We tested this notion at a program at Temple Beth-El on Sunday, Nov. 20. Entitled"Humble Enough? An Interfaith Conversation," the event featured presentations by speakers from a number of faith traditions (Methodist, United Church of Christ/Disciples of Christ, Society of Friends, Muslim, Orthodox Christian, Unitarian Universalist and Jewish). Each speaker offered his or her perspective on humility, sharing teachings from past and present, parables and personal stories.
When it was my turn to speak about humility, I focused on specific insights that have emerged from my tradition over the last 3000 years. I noted that Abraham and Moses were both considered humble.
The prophet Micah’s call for people to "walk humbly/ modestly with God" is more than a religious principle.
Author and Rabbi Joseph Telushkin has explained that not to walk humbly means to go to the other extreme, arrogance, which might lead a person to think that ONLY his or her views, beliefs and positions must be right and true. The 12th Century Jewish philosopher, Moses Maimonides, taught that, for most character traits, it was best to try to stay in the middle, keeping an even disposition, except when it came to humility. Maimonides insisted that extreme humility was the best approach to lead us to gain self-respect and the respect of others, and to enable us to appreciate the gifts life has given us.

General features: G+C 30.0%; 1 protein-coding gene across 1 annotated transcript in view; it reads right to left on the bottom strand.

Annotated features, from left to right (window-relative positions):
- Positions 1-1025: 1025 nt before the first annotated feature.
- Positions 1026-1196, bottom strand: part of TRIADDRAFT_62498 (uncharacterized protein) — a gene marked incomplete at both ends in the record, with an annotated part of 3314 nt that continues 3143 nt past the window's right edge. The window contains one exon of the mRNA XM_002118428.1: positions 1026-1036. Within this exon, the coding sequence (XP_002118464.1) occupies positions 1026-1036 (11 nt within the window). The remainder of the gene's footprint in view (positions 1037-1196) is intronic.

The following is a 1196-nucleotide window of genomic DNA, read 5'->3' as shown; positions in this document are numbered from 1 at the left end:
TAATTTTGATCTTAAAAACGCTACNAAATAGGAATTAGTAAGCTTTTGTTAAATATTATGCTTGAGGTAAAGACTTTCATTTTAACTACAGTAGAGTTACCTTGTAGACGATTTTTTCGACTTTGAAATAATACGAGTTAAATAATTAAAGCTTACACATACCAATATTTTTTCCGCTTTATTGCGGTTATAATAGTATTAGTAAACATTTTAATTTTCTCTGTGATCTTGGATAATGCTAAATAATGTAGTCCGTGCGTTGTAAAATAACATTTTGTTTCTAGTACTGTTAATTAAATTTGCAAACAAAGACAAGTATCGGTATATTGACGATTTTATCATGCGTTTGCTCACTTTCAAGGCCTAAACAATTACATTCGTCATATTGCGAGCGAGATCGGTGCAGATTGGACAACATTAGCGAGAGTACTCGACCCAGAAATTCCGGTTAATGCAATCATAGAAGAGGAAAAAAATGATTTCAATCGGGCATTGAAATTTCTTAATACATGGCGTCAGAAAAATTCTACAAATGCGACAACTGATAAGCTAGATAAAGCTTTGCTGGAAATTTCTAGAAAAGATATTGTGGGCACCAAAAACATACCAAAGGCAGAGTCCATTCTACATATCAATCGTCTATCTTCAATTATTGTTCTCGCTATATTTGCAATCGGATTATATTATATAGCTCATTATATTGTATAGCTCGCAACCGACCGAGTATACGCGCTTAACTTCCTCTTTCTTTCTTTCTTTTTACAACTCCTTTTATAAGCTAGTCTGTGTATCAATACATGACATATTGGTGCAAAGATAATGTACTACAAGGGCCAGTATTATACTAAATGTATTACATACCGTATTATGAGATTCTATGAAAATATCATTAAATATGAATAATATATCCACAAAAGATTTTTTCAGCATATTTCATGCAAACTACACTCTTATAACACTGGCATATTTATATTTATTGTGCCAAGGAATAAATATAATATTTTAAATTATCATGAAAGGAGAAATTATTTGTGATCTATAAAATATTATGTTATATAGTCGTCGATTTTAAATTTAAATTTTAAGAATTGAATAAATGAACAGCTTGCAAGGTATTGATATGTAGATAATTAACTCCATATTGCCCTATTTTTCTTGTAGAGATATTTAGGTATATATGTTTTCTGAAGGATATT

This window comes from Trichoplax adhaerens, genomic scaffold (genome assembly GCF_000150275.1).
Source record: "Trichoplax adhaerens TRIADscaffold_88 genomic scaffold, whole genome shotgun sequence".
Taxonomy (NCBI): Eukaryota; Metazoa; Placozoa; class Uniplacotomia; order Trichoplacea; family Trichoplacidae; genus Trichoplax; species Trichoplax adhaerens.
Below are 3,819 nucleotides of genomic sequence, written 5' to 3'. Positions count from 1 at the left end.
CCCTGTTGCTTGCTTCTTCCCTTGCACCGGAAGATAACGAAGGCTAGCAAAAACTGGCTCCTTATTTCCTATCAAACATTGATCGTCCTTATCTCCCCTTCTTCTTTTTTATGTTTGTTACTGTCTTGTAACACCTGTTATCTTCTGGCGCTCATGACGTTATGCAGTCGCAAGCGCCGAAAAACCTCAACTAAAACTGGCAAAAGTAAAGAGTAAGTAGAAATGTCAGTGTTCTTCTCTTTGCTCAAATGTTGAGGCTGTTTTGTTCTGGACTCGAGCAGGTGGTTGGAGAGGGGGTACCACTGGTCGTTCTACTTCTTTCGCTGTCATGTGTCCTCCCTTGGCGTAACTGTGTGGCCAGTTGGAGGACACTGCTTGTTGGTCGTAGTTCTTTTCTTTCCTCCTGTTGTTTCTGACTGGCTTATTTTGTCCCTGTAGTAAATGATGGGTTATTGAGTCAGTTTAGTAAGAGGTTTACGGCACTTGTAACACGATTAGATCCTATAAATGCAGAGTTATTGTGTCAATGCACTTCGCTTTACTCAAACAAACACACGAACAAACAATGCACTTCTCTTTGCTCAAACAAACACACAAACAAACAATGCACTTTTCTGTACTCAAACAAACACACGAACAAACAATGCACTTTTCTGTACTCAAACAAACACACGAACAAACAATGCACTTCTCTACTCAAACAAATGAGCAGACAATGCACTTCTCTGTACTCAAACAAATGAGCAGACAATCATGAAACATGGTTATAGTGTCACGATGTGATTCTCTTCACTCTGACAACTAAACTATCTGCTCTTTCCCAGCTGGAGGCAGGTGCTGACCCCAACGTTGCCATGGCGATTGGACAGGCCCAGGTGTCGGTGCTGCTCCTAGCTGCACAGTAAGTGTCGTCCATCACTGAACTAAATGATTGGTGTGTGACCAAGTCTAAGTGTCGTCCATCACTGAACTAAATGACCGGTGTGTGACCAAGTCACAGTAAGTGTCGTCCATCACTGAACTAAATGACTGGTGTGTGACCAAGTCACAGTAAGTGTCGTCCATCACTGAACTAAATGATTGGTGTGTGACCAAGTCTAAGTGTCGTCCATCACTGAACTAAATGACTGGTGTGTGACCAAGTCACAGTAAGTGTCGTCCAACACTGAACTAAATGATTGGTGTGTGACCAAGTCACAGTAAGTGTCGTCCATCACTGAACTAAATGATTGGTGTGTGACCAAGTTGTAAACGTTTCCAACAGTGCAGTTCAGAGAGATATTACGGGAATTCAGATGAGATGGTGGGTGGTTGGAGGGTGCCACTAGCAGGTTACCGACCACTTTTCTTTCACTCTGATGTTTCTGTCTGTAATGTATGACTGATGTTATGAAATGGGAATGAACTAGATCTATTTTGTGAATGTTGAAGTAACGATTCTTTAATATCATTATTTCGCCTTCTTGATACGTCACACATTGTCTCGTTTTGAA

Following the statements by the panel members, participants engaged in small-group discussions on several questions presented to them about what it means to be humble. These insightful responses might help us understand what it means to give and to receive in the coming weeks and throughout the year:
• Be willing to be vulnerable.
• Recognize that we are interdependent with all that is
• Listen intently to others.
• Approach life and the world with a sense of awe and wonder.
• Accept your limitations and be sensitive to the limitations of others.
• Choose to learn from adversity and grow from it
• Look at people as human beings, past differences
• Each of us is not better or worse than anyone else.
• Recognize the blessings we all have and, in turn, help bring blessing to others.
• Say little and do much.
• Start everything in the name of God. When an opportunity comes your way, say to yourself, "God let me do this."
• No person should put himself/ herself above anyone else.
• Find and respect the divine in every person.
• Don’t presume that we know all there is to know.
• Open your heart.
• Serve others.
• Accept yourself as you are.
Many of these statements remind us to "keep ourselves in our place" with a feeling of pride and confidence. There are, however, times when we need "a lift" when we find ourselves in a place of despair. Over 200 years ago, Rabbi Simcha Bunem said, "Everyone must have two pockets, with a note in each pocket, so that he or she can reach into the one or the other, depending on the need. When feeling lowly and discouraged, one should reach into the right pocket, and, there, find the words: ‘For my sake was the world created.’ But when feeling high and mighty one should reach into the left pocket, and find the words: ‘I am but dust and ashes.’"
If we are able to strike that balance, we may well be able to intently listen to each other, to understand the respective truths by which we live and to realize that our humility has the power to keep us together in ways we cannot yet imagine. May we be open to that possibility.